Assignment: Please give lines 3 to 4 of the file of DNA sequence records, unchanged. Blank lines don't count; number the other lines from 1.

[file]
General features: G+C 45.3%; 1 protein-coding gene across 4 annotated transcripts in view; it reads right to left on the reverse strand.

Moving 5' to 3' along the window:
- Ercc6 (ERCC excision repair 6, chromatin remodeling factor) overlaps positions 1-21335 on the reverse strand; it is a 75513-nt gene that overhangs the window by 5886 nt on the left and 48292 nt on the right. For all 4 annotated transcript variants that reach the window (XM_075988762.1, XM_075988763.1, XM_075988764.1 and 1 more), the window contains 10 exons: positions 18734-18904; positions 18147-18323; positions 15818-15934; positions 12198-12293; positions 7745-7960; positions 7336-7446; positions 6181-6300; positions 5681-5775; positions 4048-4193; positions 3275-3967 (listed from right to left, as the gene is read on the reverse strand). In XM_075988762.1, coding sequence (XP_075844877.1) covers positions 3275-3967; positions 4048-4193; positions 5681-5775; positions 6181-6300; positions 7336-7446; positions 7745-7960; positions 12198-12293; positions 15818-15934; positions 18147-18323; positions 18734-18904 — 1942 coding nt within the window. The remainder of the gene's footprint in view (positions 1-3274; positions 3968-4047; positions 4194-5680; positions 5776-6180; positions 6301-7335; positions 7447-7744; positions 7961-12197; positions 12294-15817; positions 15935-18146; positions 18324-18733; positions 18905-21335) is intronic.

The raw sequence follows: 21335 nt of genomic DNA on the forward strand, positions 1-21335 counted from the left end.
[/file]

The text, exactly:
- Ercc6 (ERCC excision repair 6, chromatin remodeling factor) overlaps positions 1-21335 on the reverse strand; it is a 75513-nt gene that overhangs the window by 5886 nt on the left and 48292 nt on the right. For all 4 annotated transcript variants that reach the window (XM_075988762.1, XM_075988763.1, XM_075988764.1 and 1 more), the window contains 10 exons: positions 18734-18904; positions 18147-18323; positions 15818-15934; positions 12198-12293; positions 7745-7960; positions 7336-7446; positions 6181-6300; positions 5681-5775; positions 4048-4193; positions 3275-3967 (listed from right to left, as the gene is read on the reverse strand). In XM_075988762.1, coding sequence (XP_075844877.1) covers positions 3275-3967; positions 4048-4193; positions 5681-5775; positions 6181-6300; positions 7336-7446; positions 7745-7960; positions 12198-12293; positions 15818-15934; positions 18147-18323; positions 18734-18904 — 1942 coding nt within the window. The remainder of the gene's footprint in view (positions 1-3274; positions 3968-4047; positions 4194-5680; positions 5776-6180; positions 6301-7335; positions 7447-7744; positions 7961-12197; positions 12294-15817; positions 15935-18146; positions 18324-18733; positions 18905-21335) is intronic.

The raw sequence follows: 21335 nt of genomic DNA on the forward strand, positions 1-21335 counted from the left end.